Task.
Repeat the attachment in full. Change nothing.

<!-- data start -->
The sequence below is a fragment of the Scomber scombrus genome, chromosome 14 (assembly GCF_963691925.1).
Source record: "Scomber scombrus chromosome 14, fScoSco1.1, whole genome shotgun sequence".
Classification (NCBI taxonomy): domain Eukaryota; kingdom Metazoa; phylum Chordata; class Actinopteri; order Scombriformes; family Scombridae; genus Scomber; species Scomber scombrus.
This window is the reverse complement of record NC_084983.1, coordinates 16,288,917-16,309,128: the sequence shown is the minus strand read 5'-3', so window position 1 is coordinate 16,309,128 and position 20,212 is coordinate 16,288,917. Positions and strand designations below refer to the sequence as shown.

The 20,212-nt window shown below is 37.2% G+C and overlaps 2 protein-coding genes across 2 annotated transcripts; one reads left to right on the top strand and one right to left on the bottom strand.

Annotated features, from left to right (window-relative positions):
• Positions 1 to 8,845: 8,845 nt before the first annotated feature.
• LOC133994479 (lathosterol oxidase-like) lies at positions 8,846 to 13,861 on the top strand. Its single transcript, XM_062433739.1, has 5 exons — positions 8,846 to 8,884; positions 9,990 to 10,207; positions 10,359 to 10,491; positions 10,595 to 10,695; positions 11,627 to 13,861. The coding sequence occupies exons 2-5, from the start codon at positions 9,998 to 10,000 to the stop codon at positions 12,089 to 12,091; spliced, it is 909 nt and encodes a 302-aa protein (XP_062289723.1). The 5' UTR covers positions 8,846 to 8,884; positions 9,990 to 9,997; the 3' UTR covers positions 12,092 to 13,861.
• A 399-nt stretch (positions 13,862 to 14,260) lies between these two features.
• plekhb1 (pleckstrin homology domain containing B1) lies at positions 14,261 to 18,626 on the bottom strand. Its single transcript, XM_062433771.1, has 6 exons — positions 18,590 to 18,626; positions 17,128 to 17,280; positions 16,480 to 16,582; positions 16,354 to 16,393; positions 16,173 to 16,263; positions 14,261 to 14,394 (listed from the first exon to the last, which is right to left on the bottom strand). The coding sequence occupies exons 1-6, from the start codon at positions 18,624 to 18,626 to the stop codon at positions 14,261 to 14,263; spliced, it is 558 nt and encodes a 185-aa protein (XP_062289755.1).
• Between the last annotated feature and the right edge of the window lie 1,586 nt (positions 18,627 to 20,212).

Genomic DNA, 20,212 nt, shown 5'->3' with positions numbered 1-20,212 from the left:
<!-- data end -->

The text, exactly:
The sequence below is a fragment of the Scomber scombrus genome, chromosome 14 (assembly GCF_963691925.1).
Source record: "Scomber scombrus chromosome 14, fScoSco1.1, whole genome shotgun sequence".
Classification (NCBI taxonomy): domain Eukaryota; kingdom Metazoa; phylum Chordata; class Actinopteri; order Scombriformes; family Scombridae; genus Scomber; species Scomber scombrus.
This window is the reverse complement of record NC_084983.1, coordinates 16,288,917-16,309,128: the sequence shown is the minus strand read 5'-3', so window position 1 is coordinate 16,309,128 and position 20,212 is coordinate 16,288,917. Positions and strand designations below refer to the sequence as shown.

The 20,212-nt window shown below is 37.2% G+C and overlaps 2 protein-coding genes across 2 annotated transcripts; one reads left to right on the top strand and one right to left on the bottom strand.

Annotated features, from left to right (window-relative positions):
• Positions 1 to 8,845: 8,845 nt before the first annotated feature.
• LOC133994479 (lathosterol oxidase-like) lies at positions 8,846 to 13,861 on the top strand. Its single transcript, XM_062433739.1, has 5 exons — positions 8,846 to 8,884; positions 9,990 to 10,207; positions 10,359 to 10,491; positions 10,595 to 10,695; positions 11,627 to 13,861. The coding sequence occupies exons 2-5, from the start codon at positions 9,998 to 10,000 to the stop codon at positions 12,089 to 12,091; spliced, it is 909 nt and encodes a 302-aa protein (XP_062289723.1). The 5' UTR covers positions 8,846 to 8,884; positions 9,990 to 9,997; the 3' UTR covers positions 12,092 to 13,861.
• A 399-nt stretch (positions 13,862 to 14,260) lies between these two features.
• plekhb1 (pleckstrin homology domain containing B1) lies at positions 14,261 to 18,626 on the bottom strand. Its single transcript, XM_062433771.1, has 6 exons — positions 18,590 to 18,626; positions 17,128 to 17,280; positions 16,480 to 16,582; positions 16,354 to 16,393; positions 16,173 to 16,263; positions 14,261 to 14,394 (listed from the first exon to the last, which is right to left on the bottom strand). The coding sequence occupies exons 1-6, from the start codon at positions 18,624 to 18,626 to the stop codon at positions 14,261 to 14,263; spliced, it is 558 nt and encodes a 185-aa protein (XP_062289755.1).
• Between the last annotated feature and the right edge of the window lie 1,586 nt (positions 18,627 to 20,212).

Genomic DNA, 20,212 nt, shown 5'->3' with positions numbered 1-20,212 from the left: